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Posts Tagged ‘antibodies’

Caltech biologists spy on the secret inner life of a cell

Josh: This isn’t a field I’m that familiar with, but is it known how the baby’s immune system uses the antibodies provided by the mother’s milk? How does it stimulate the baby’s cells to produce the same anti-bodies? The mention of the clathrin coat not being completely shed is particularly interesting. Either their observations were flawed, other researchers never noticed that the coat was not completely shed, or this is a special case where the coat is just not completely shed.

The transportation of antibodies from a mother to her newborn child is vital for the development of that child’s nascent immune system. Those antibodies, donated by transfer across the placenta before birth or via breast milk after birth, help shape a baby’s response to foreign pathogens and may influence the later occurrence of autoimmune diseases. Images from biologists at the California Institute of Technology (Caltech) have revealed for the first time the complicated process by which these antibodies are shuttled from mother’s milk, through her baby’s gut, and into the bloodstream, and offer new insight into the mammalian immune system.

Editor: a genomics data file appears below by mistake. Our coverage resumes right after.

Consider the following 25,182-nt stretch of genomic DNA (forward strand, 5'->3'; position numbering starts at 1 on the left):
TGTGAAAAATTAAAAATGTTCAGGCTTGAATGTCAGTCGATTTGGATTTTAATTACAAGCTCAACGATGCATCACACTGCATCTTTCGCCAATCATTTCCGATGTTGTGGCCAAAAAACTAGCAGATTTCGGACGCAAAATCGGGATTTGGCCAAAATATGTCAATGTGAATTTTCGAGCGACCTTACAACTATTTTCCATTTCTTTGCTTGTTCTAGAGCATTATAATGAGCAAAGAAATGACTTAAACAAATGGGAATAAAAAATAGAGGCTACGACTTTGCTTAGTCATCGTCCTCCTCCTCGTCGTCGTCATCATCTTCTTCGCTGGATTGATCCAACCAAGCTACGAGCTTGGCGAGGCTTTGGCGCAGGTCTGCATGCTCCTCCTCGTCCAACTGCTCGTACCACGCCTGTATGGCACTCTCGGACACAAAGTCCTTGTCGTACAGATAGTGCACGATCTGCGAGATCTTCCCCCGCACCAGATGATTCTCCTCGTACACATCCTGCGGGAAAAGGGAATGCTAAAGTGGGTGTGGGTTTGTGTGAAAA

Newborns pick up the antibodies with the aid of a protein called the neonatal Fc receptor (FcRn), located in the plasma membrane of intestinal cells. FcRn snatches a maternal antibody molecule as it passes through a newborn’s gut; the receptor and antibody are enclosed within a sac, called a vesicle, which pinches off from the membrane. The vesicle is then transported to the other side of the cell, and its contents–the helpful antibody–are deposited into the baby’s bloodstream.

Pamela Bjorkman, Max Delbrück Professor of Biology at Caltech and an investigator with the Howard Hughes Medical Institute, and her colleagues were able to watch this process in action using gold-labeled antibodies (which made FcRn visible when it picked up an antibody) and a technique called electron tomography. Electron tomography is an offshoot of electron microscopy, a now-common laboratory technique in which a beam of electrons is used to create images of microscopic objects. In electron tomography, multiple images are snapped while a sample is tilted at various angles relative to the electron beam. Those images can then be combined to produce a three-dimensional picture, just as cross-sectional X-ray images are collated in a computerized tomography (CT) scan.

“You can get an idea of movement in a series of static images by taking them at different time points,” says Bjorkman, whose laboratory studies how the immune system recognizes its targets, work that is offering insight into the processes by which viruses like HIV and human cytomegalovirus invade cells and cause disease.

The electron tomography images revealed that the FcRn/antibody complexes were collected within cells inside large vesicles, called “multivesicular bodies,” that contain other small vesicles. The vesicles previously were believed to be responsible only for the disposal of cellular refuse and were not thought to be involved in the transport of vital proteins.